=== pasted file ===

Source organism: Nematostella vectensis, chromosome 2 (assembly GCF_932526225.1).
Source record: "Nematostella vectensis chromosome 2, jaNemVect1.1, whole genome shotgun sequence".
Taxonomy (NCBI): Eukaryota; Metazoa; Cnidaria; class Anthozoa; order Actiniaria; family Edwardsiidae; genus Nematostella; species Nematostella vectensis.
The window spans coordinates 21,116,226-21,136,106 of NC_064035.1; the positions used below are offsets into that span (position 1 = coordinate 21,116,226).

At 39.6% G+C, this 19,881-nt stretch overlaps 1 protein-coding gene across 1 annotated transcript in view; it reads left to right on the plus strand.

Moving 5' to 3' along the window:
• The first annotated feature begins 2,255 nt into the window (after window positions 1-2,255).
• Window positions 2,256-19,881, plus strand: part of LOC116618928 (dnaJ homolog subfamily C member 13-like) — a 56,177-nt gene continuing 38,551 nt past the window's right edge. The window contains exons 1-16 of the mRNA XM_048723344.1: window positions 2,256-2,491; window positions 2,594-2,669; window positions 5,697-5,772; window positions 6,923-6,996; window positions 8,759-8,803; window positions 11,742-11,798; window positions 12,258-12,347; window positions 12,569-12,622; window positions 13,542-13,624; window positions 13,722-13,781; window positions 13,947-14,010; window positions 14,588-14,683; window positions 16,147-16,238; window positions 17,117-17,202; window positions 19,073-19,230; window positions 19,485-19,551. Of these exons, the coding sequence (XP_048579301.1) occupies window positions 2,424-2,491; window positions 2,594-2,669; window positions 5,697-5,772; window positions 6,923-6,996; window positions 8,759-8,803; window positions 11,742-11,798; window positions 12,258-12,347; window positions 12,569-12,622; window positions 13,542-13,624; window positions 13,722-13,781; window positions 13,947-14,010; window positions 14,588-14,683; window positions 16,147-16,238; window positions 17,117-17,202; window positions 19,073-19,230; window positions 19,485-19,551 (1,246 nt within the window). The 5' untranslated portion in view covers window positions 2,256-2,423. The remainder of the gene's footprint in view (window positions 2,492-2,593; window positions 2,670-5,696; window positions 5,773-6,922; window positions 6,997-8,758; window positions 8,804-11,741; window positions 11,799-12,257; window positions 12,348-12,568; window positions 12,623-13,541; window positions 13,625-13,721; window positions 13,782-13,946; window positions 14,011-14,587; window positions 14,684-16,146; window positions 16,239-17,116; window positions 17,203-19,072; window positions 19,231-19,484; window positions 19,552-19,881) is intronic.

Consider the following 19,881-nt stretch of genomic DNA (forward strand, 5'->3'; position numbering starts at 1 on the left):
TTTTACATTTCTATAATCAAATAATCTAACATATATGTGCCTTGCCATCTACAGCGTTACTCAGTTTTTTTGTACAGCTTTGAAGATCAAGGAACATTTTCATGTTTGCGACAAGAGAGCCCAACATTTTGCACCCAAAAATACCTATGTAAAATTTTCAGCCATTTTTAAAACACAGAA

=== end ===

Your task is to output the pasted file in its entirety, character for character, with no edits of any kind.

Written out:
Source organism: Nematostella vectensis, chromosome 2 (assembly GCF_932526225.1).
Source record: "Nematostella vectensis chromosome 2, jaNemVect1.1, whole genome shotgun sequence".
Taxonomy (NCBI): Eukaryota; Metazoa; Cnidaria; class Anthozoa; order Actiniaria; family Edwardsiidae; genus Nematostella; species Nematostella vectensis.
The window spans coordinates 21,116,226-21,136,106 of NC_064035.1; the positions used below are offsets into that span (position 1 = coordinate 21,116,226).

At 39.6% G+C, this 19,881-nt stretch overlaps 1 protein-coding gene across 1 annotated transcript in view; it reads left to right on the plus strand.

Moving 5' to 3' along the window:
• The first annotated feature begins 2,255 nt into the window (after window positions 1-2,255).
• Window positions 2,256-19,881, plus strand: part of LOC116618928 (dnaJ homolog subfamily C member 13-like) — a 56,177-nt gene continuing 38,551 nt past the window's right edge. The window contains exons 1-16 of the mRNA XM_048723344.1: window positions 2,256-2,491; window positions 2,594-2,669; window positions 5,697-5,772; window positions 6,923-6,996; window positions 8,759-8,803; window positions 11,742-11,798; window positions 12,258-12,347; window positions 12,569-12,622; window positions 13,542-13,624; window positions 13,722-13,781; window positions 13,947-14,010; window positions 14,588-14,683; window positions 16,147-16,238; window positions 17,117-17,202; window positions 19,073-19,230; window positions 19,485-19,551. Of these exons, the coding sequence (XP_048579301.1) occupies window positions 2,424-2,491; window positions 2,594-2,669; window positions 5,697-5,772; window positions 6,923-6,996; window positions 8,759-8,803; window positions 11,742-11,798; window positions 12,258-12,347; window positions 12,569-12,622; window positions 13,542-13,624; window positions 13,722-13,781; window positions 13,947-14,010; window positions 14,588-14,683; window positions 16,147-16,238; window positions 17,117-17,202; window positions 19,073-19,230; window positions 19,485-19,551 (1,246 nt within the window). The 5' untranslated portion in view covers window positions 2,256-2,423. The remainder of the gene's footprint in view (window positions 2,492-2,593; window positions 2,670-5,696; window positions 5,773-6,922; window positions 6,997-8,758; window positions 8,804-11,741; window positions 11,799-12,257; window positions 12,348-12,568; window positions 12,623-13,541; window positions 13,625-13,721; window positions 13,782-13,946; window positions 14,011-14,587; window positions 14,684-16,146; window positions 16,239-17,116; window positions 17,203-19,072; window positions 19,231-19,484; window positions 19,552-19,881) is intronic.

Consider the following 19,881-nt stretch of genomic DNA (forward strand, 5'->3'; position numbering starts at 1 on the left):
TTTTACATTTCTATAATCAAATAATCTAACATATATGTGCCTTGCCATCTACAGCGTTACTCAGTTTTTTTGTACAGCTTTGAAGATCAAGGAACATTTTCATGTTTGCGACAAGAGAGCCCAACATTTTGCACCCAAAAATACCTATGTAAAATTTTCAGCCATTTTTAAAACACAGAA